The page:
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ACLU seeks to salvage FOIA ruling

The American Civil Liberties Union on Wednesday urged the Supreme Court to leave undisturbed a lower court ruling that limits the government’s power to keep secret photos or documents that reveal official wrongdoing.

In its new filing, the ACLU contended that the new law in no way undercuts the ruling of the Second Circuit, so the Justices should simply deny review of the government’s case.

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National intelligence director to evaluate CIA missions

Reporting from Washington - Sensitive CIA operations overseas will face new scrutiny from the nation's intelligence director under a plan approved by the White House and outlined in a memo to the espionage workforce last week.

The move marks an attempt by Director of National Intelligence Dennis C. Blair to assert greater authority over clandestine operations at a time of mounting bureaucratic frictions between the CIA and Blair's office.

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FBI Lets Barred Tycoon Visit U.S.

One of Russia's most powerful tycoons -- barred entry to the U.S. for years due to U.S. government concerns about possible ties to organized crime -- visited the country twice this year under secret arrangements made by the Federal Bureau of Investigation.

Aluminum magnate Oleg Deripaska met with FBI agents in August and earlier this month as part of a continuing criminal probe, according to two administration officials. The focus of that probe couldn't be learned.

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President Signs Law Giving Defense Department Authority To Exempt Photos From Freedom Of Information Act

President Obama today signed into law a Homeland Security appropriations bill that grants the Department of Defense (DOD) the authority to continue suppressing photos of prisoner abuse. The amendment, which would allow the DOD to exempt photos from the Freedom Of Information Act (FOIA), is aimed at photos ordered released by a federal appeals court as part of an American Civil Liberties Union FOIA lawsuit for photos and other records related to detainee abuse in U.S. custody overseas, although it would apply to other photos in government custody as well. Earlier this month, the ACLU sent a letter to Secretary Robert Gates urging him not to exercise the authority to suppress the photos in their case, stating that the photos "are of critical relevance to an ongoing national debate about accountability."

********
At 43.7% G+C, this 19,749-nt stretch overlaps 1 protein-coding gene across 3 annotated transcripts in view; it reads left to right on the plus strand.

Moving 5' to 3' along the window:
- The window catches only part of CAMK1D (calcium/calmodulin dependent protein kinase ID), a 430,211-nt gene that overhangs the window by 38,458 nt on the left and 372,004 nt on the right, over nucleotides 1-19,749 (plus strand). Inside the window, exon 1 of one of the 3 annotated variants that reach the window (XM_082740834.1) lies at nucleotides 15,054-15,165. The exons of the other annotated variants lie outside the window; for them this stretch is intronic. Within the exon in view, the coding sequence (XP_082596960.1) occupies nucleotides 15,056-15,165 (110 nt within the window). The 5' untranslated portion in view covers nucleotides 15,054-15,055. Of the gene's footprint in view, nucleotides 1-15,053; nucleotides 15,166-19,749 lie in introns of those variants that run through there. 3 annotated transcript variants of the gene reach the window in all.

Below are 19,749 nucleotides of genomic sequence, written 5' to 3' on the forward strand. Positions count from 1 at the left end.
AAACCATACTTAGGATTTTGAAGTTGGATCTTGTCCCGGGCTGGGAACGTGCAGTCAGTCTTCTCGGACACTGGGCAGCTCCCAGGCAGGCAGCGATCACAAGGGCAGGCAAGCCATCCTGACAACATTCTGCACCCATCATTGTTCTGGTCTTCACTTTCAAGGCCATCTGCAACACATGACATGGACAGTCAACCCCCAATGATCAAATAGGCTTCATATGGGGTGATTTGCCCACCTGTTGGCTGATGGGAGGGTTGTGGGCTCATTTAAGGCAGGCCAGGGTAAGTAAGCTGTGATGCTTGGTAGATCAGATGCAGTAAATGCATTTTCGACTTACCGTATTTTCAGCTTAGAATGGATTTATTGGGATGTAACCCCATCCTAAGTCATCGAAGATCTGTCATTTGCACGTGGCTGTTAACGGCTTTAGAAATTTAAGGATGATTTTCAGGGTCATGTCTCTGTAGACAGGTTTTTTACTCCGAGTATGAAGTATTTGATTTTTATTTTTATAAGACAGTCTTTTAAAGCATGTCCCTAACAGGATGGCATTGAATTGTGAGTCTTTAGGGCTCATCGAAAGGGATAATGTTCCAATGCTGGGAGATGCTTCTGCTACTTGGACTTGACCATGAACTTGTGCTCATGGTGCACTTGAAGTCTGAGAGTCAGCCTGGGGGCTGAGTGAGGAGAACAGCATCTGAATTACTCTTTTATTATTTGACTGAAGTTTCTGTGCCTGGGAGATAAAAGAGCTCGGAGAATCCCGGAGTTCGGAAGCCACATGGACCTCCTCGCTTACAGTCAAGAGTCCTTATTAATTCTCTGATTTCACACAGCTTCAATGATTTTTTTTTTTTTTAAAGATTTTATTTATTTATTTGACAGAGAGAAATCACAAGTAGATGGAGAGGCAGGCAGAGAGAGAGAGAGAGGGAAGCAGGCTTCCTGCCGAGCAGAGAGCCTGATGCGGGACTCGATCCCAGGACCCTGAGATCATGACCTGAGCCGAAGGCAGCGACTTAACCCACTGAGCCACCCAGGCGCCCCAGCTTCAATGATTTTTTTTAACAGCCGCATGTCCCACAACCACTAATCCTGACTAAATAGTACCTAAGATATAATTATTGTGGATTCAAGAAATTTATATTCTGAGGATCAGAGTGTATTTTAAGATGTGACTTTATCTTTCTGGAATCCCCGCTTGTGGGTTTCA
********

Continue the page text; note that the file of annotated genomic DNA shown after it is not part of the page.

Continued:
TVNL Comment: How is that for "change"?

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Former right-wing leader warns of religious right violence: ‘Anyone can be killed

Frank Schaeffer is an outspoken critic of the politicized Christian evangelical right. He sees the “End Times” movement as anti-Semitic. He fears that a right-wing terrorist might assassinate the President of the United States.

None of these talking points would be novel on the left, but Schaeffer is hardly a bleeding heart liberal. His father, Dr. Francis Schaeffer, is considered to be the godfather of the modern religious right movement. Schaeffer himself took up the family mission and became a prominent speaker and writer, promoting many of the sentiments that have given rise to the politically active, extremely well organized and zealous movement of today.

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Orthodox Jews Relying More on Legal Prosecution of Sex Abuse

Of some 700 child sexual abuse cases brought in an average year, few involved members of the ultra-observant Orthodox Jewish community  But in the past year, there have been 26. District Attorney Charles J. Hynes has brought charges against a variety of men — yeshiva teachers, rabbis, camp counselors, merchants and relatives of children. Eight have been convicted; 18 await trial.

If the sudden spike in prosecutions is startling, even more surprising is the apparent reason: ultra-Orthodox Jews, long forbidden to inform on one another without permission from the rabbis who lead them, are going to the police and prosecutors on their own.

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U.S. contracts meant for small businesses in Florida often go to huge companies

What do Dell Computer, General Electric and Boeing have in common? These massive corporations were all counted as ``small businesses'' doing work in Florida last year.

The three firms -- along with a dozen other billion-dollar companies -- soaked up at least $76 million in federal contracts that were recorded as going to small businesses during fiscal year 2008, according to government data. While the federal government is obliged to put 23 percent of all direct, or prime, contracts in the hands of small firms, it has missed that mark for the past three years.

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